Jeffrey Rosen to become acting attorney general after Barr exits

Rosen, who is Jewish, delivered remarks in October at a State Department conference on antisemitism.

Deputy Attorney General Jeffrey A. Rosen speaks at a news conference at the Justice Department in Washington, D.C., Sept. 22, 2020. (photo credit: OLIVIER DOULIERY-POOL/GETTY IMAGES)
Deputy Attorney General Jeffrey A. Rosen speaks at a news conference at the Justice Department in Washington, D.C., Sept. 22, 2020.
(photo credit: OLIVIER DOULIERY-POOL/GETTY IMAGES)
WASHINGTON  — Speaking just weeks ago about combating antisemitism, Jeffrey Adam Rosen, the deputy attorney general, quoted the ancient Rabbi Tarfon: “It is not incumbent on you to complete the work, but neither can you desist from doing it.”
Now Rosen is set to complete William Barr’s work as attorney general until the end of President Donald Trump’s term in January. Trump said on Twitter Monday that Barr will leave his post on Dec. 23 and Rosen would be acting attorney general.
Rosen, who Trump said was an “outstanding person,” raised eyebrows when he was nominated in February 2019. A veteran of the Department of Transportation in the George W. Bush and Trump administrations, he had no experience in the Justice department or as a prosecutor. Yet Trump nominated Rosen reportedly at Barr’s behest.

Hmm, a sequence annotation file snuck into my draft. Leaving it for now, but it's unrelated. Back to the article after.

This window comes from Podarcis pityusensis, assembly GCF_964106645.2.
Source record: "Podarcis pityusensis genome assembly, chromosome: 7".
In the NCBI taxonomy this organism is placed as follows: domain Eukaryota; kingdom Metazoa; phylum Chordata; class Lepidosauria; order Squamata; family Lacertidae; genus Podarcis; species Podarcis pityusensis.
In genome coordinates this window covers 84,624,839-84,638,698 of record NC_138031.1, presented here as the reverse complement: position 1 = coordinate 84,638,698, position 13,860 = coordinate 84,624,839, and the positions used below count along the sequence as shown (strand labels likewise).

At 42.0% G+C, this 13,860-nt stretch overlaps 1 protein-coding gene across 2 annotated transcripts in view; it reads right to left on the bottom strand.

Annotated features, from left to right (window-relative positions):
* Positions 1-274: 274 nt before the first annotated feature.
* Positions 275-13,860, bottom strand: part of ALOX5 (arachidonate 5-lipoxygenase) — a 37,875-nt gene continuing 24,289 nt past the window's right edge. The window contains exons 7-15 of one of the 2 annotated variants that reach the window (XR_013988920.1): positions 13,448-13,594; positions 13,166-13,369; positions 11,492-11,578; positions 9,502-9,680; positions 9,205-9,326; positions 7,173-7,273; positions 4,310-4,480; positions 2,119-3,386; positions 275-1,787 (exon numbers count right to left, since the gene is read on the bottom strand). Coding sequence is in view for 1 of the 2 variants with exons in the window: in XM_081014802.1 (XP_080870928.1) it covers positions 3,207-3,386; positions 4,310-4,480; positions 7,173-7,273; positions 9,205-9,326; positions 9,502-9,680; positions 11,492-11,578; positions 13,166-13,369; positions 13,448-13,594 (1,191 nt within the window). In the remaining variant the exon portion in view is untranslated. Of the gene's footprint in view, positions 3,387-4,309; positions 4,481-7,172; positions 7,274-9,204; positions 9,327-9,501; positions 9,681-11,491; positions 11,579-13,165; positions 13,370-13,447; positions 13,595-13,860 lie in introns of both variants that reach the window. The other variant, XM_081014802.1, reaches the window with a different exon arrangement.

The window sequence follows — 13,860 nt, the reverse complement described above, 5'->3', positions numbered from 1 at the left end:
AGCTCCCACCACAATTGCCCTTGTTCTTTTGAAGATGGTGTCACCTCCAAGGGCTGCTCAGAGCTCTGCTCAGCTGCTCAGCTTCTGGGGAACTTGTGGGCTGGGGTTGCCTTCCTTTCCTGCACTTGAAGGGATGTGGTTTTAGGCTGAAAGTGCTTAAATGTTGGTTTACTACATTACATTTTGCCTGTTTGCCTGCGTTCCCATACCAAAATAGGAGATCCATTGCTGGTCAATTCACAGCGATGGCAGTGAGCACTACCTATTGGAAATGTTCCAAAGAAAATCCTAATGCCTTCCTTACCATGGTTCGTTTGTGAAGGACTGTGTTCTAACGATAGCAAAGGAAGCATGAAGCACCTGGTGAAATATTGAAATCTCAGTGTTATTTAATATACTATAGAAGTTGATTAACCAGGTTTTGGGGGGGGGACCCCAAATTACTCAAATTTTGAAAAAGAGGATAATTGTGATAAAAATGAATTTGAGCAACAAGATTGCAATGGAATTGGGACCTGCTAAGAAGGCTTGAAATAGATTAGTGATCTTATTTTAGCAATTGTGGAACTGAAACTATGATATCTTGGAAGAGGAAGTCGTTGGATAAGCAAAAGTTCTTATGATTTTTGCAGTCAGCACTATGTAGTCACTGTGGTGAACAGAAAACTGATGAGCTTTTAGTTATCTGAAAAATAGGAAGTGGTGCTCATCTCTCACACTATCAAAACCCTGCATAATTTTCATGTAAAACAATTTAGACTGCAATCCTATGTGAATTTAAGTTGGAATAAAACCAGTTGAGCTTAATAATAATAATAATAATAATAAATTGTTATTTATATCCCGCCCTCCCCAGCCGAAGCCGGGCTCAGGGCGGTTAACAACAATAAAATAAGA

Rosen, who is Jewish, delivered remarks in October at a State Department conference on antisemitism. He said that “addressing this disturbing rise of antisemitism is a priority of the Justice Department,” but also cautioned that it was incumbent on law enforcement to respect freedom of speech. He took exception particularly to the term “hate speech,” which is favored by a number of anti-defamation groups, including major Jewish organizations. Trump frequently has been accused of peddling “hate speech.”
“At least in the realm of the law, we should look to find a better term than ‘hate speech,’ as that term can cover some things that are protected by the First Amendment and some that are not, so it has not proven very useful,” Rosen said. “And sometimes the term ‘hate speech’ has been used to label whatever the person using the phrase doesn’t like. It has become too easy to label political speech as such.”
The president is reportedly furious with Barr for not backing up his false assertions that the election was fraudulent. In a resignation letter that Trump attached to his Twitter thread and that is otherwise fulsome in its praise for Trump, Barr alluded to their differences on Trump’s false claims of election fraud.
“At a time when the country is so deeply divided, it is incumbent on all levels of government, and all agencies acting within their purview, to do all we can to ensure the integrity of elections and promote public confidence in their outcome,” Barr said.